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Elfie von Kalckreuth,
When a wealthy man dies, his avaricious relatives look forward to inheriting all his money. However, he leaves a provision in his will that they all must spend a week together in his castle... See full summary »
(1971) Hansjorg Felmy, Uschi Glas, Werner Peters, Gunther Stoll. A determined Scotland Yard inspector travels all over London gathering the evidence needed to put a big drug-smuggling gang ... See full summary »
A Scotland Yard detective is investigating a string of robberies and a murder, and the information he uncovers leads him to the estate of a wealthy but strange English family, who share ... See full summary »
A teacher who is having an affair with one of his students takes her out on a boat. They see a knife killing on shore. Other gruesome murders start occurring shortly thereafter, and the ... See full summary »
A lot of fun, but you'll need a crane to suspend your disbelief
The German "krimis" were kind of a forerunner of the Italian gialli, but they are less famous today because being made mostly in the late 50's and 60's they don't have the graphic violence and sex of the gialli, and they don't feature any name directors like Bava, Argento, Fulci, Lenzi or Sergio Martino. They do have a lot of name actors, most notably Klaus Kinski and Christopher Lee, but also Marisa "Diabolik" Mell, future Jess Franco producer Adrian Hoven, and future giallo starlets Uschi Glass and Karin Baal. Even more so than the gialli, the krimis were connected to English mystery writer and Edgar Wallace, and like his very colorful and entertaining novels they manage to combine mass-murder mysteries, bizarro horror/science fiction plots, and underworld intrigue into fascinating, if often overcooked,stew.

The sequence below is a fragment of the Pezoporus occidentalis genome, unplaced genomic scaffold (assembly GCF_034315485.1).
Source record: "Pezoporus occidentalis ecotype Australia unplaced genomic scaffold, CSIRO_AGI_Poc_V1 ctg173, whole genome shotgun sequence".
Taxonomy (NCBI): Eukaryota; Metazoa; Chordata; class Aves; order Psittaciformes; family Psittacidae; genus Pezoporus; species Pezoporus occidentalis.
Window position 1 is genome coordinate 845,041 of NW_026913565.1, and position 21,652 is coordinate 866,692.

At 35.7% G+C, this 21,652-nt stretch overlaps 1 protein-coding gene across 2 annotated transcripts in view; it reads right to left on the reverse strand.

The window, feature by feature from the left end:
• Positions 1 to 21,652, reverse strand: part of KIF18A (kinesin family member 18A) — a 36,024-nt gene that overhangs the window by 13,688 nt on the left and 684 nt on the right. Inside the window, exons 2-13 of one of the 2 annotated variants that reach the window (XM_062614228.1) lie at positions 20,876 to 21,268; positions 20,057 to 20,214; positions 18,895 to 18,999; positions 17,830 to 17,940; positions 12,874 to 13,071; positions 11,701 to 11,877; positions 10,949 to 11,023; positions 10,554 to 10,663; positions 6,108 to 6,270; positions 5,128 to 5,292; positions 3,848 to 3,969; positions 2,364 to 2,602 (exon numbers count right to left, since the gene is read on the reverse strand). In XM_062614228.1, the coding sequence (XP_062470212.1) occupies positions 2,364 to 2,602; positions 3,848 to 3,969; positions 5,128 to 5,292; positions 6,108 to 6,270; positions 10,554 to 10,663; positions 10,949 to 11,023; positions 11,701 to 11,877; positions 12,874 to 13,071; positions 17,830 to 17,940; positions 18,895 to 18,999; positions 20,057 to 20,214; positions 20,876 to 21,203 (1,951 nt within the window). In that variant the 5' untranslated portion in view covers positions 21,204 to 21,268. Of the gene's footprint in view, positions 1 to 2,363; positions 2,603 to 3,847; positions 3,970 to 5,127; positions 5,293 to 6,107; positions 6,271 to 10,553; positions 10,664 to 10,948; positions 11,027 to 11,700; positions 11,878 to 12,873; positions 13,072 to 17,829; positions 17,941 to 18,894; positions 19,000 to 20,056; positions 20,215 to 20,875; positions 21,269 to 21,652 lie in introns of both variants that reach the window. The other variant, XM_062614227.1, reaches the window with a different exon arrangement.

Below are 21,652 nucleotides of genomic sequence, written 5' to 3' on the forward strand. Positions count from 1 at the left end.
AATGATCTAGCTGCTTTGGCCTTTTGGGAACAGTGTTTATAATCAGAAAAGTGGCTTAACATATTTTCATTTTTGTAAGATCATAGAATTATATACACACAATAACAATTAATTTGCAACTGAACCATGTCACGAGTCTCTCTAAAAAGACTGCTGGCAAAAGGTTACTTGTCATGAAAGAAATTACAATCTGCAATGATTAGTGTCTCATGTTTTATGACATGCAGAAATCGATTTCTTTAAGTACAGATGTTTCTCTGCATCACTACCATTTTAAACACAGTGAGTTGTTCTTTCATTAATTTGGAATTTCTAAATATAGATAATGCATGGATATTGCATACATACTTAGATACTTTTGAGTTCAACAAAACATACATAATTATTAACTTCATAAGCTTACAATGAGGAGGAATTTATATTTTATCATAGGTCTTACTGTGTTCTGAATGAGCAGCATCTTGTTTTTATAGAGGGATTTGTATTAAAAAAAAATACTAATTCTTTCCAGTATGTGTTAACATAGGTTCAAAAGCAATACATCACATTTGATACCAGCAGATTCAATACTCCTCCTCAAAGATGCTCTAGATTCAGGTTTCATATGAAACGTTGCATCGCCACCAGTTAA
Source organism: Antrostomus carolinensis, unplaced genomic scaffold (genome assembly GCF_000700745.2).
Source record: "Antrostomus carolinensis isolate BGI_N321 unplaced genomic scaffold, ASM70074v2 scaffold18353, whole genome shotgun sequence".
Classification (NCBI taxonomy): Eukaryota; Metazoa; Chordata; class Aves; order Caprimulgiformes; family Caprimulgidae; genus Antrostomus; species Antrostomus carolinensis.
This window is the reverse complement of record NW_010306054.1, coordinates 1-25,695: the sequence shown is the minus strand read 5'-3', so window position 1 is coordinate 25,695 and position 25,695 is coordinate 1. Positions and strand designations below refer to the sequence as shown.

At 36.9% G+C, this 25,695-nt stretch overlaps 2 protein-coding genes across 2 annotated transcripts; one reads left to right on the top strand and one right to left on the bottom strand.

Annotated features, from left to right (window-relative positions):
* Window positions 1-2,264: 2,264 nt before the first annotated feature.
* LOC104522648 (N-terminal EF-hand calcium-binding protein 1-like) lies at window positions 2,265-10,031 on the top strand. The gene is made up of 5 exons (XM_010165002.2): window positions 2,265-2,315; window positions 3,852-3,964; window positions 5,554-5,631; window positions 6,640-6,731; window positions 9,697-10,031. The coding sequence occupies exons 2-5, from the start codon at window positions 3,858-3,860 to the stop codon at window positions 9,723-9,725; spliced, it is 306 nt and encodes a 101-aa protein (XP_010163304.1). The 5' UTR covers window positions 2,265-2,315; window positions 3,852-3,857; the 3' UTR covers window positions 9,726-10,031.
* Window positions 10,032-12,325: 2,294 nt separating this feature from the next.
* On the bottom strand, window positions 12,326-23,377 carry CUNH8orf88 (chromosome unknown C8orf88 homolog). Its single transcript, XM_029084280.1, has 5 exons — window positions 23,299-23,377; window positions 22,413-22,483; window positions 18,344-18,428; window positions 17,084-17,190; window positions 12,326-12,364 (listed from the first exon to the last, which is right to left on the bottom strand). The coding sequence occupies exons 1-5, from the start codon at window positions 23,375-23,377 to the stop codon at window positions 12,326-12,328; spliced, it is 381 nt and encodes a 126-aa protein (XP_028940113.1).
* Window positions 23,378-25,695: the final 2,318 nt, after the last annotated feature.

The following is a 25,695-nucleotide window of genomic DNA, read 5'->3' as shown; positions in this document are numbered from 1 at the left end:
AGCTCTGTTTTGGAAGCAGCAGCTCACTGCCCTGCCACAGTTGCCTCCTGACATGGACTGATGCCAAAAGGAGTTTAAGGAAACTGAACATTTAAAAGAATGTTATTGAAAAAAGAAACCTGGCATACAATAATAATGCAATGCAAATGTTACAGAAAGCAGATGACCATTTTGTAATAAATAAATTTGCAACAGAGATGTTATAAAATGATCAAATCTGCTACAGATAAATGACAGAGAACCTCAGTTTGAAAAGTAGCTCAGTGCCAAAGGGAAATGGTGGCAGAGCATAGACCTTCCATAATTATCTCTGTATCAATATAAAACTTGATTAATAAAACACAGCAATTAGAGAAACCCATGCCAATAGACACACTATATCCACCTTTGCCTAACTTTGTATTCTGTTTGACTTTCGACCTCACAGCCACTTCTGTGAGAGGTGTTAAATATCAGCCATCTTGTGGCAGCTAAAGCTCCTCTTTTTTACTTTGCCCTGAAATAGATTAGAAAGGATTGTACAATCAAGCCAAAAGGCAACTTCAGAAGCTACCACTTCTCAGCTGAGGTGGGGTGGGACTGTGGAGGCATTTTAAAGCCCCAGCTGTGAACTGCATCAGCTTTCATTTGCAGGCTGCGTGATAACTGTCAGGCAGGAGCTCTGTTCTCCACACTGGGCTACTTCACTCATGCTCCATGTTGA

This is the best of the krimis I've seen (with the possible exception of "Dead Eyes of London"). The delightfully ludicrous plot has a mad scientist who has invented a poisonous spray which he conceals in Bibles in order to kill people who open them. In order to deliver booby-trapped Bibles for some reason he needs the help of convicts who he sneaks out out of a nearby prison. As the title suggests the victims are all girls at a nearby college--a very strange college, I might add, where all the students look like voluptuous European fashion models and all the male professors (perhaps understandably)are lecherous perverts trying to get a leg over. Then there's the monk (did I mention the monk?) in a red robe going around breaking various people's necks with a bullwhip.
Obviously, the plot is ridiculous, but it's also a whole lot of fun. And wait until the final revelation where the identity of the hooded monk is revealed and the preposterous motive for the murders is given --like the Italian gialli "Seven Bloodstained Orchids", also based on a Wallace novel, the villain is willing to kill a ridiculous number of innocent people and go through ludicrous Rube Goldburg machinations just to get at his one intended victim. Still, this is a very enjoyable movie if you can suspend your disbelief (you might need a crane).
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